Predictably enough, Rahul Dravid’s appointment as chief coach of the Indian cricket team has been welcomed with undisguised enthusiasm. Given his stature, credentials and qualifications hopes are high that under his tenure – initially the contract is for a two-year period – Indian cricket will reach great heights. Yes, he will need the co-operation of the players, the support staff, the selectors and the Board officials and there is little doubt that he will get it. For their part they would all do well to give Dravid a free hand and not interfere needlessly with his functioning which is bound to be systematic and organized like his batting. The ideas and theories he spells out need to be backed in full.
Still, one must acknowledge that however great a cricketer is it is not assured that he will be a successful coach. Being a coach requires very different qualities than playing an elegant cover drive or bowling a well disguised googly. A coach has to be a mentor, a guiding spirit, an inspiring figure, one who can goad his players to perform outstanding deeds, pushing them to the limit and beyond and not everyone has these qualities.
At this stage one’s mind goes back 22 years. In 1999, following a dismal World Cup campaign in England, Kapil Dev took over as the Indian coach. Given his exalted status as arguably the greatest-ever Indian cricketer expectations were predictably sky high. But the results were not in keeping with these aspirations. There was a narrow Test series victory over New Zealand at home followed by whitewashes in a three-Test series in Australia and a two-Test series against South Africa at home. Even the ODI results were disappointing underlined by the fact that the Indians did not even qualify for the final in the annual three-team competition Down Under. There was also some controversy over the decision not to enforce the follow on in the third Test against New Zealand with both Kapil and skipper Sachin Tendulkar at the centre of it.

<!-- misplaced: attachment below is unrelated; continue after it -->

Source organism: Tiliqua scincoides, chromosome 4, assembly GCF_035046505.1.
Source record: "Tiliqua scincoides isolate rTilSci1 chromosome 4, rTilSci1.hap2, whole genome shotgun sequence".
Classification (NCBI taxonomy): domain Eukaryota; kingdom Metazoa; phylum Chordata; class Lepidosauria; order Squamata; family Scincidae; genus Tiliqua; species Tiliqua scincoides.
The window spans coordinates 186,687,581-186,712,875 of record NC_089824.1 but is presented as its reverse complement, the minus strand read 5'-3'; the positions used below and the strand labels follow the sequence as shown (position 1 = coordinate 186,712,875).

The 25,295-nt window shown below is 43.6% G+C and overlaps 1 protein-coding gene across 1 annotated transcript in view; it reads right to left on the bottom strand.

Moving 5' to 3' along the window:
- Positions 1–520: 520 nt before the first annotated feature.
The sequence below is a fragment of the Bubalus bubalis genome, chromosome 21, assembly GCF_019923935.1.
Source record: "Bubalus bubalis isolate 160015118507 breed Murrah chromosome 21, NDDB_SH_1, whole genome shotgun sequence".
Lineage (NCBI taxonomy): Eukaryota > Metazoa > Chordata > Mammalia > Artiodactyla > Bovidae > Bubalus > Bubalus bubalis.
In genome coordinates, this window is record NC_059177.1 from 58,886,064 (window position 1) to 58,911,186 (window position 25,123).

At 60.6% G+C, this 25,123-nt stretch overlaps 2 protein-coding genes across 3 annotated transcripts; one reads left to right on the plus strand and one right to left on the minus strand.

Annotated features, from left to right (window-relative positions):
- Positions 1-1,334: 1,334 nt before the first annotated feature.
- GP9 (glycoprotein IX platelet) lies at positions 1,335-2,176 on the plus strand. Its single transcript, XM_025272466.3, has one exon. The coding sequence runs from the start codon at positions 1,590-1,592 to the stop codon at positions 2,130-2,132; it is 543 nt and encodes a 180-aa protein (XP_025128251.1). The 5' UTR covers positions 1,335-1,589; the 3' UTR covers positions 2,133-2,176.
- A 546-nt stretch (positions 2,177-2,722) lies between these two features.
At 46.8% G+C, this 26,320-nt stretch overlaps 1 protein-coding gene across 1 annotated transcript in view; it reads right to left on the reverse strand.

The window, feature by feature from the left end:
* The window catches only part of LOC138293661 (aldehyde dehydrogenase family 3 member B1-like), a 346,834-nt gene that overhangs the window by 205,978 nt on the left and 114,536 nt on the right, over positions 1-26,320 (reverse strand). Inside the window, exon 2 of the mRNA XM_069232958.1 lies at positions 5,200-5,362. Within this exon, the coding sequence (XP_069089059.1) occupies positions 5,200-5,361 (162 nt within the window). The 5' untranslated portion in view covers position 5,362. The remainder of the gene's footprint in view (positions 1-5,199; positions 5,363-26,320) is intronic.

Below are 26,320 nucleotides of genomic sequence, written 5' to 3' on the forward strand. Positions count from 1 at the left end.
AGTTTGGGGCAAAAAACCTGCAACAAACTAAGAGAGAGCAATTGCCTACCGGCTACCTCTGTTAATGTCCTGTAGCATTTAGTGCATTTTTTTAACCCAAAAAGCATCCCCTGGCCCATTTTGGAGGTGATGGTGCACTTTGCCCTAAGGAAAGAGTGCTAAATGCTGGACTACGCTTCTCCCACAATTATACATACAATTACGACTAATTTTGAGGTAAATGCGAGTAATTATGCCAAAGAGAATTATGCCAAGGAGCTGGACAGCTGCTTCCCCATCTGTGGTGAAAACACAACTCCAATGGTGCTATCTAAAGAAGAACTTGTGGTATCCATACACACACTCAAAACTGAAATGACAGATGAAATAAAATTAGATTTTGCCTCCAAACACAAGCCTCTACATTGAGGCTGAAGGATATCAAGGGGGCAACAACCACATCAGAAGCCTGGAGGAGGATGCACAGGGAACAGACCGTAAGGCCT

His was to be a two-year tenure but in mid-2000 the match fixing controversy broke out and with former Indian cricketer Manoj Prabhakar alleging that Kapil too was involved, the coach’s tenure was cut by a year and we had the rather unedifying spectacle of Kapil in tears on TV while defending himself. He was later exonerated of the charges but his truncated tenure as coach was anything but successful.
Dravid, however, besides being a great cricketer is more assertive and articulate than Kapil and is unlikely to buckle under any kind of pressure. Moreover, he has already had a very impressive run as head of the National Cricket Academy in Bangalore. There is little doubt that he has had a major share in the unearthing of young talent at the NCA and if the bench strength of the Indian team in all formats is enviable Dravid can take a lot of credit for this encouraging scenario.
As a coach too Dravid has been directly involved with the Indian team on its recent limited overs tour of Sri Lanka while Virat Kohli and his men were involved in the Test series in England. He has also been coach of the India A and under-19 sides and under his guidance India won the 2018 ICC Under-19 World Cup in New Zealand.
The 48-year-old Dravid has already started off admirably by saying the right things after being appointed. He has been quick to praise the Indian team under Ravi Shastri for doing “very well.” Having worked closely with most of the players either at the NCA, under-19 and India A, Dravid is confident that the boys “have the passion and desire to improve every day.”
Dravid will have a busy time once his tenure commences with the home series against New Zealand later this month. Over the next two years there are a number of marquee multi-team events but as he says: “I look forward to working with the players and the support staff to achieve our potential.” One is confident that this will be achieved and under Dravid’s tenure the Indian team which has had a rather impressive record under Shastri will go from strength to strength.
(Partab Ramchand is a veteran sports journalist, the views expressed here are personal)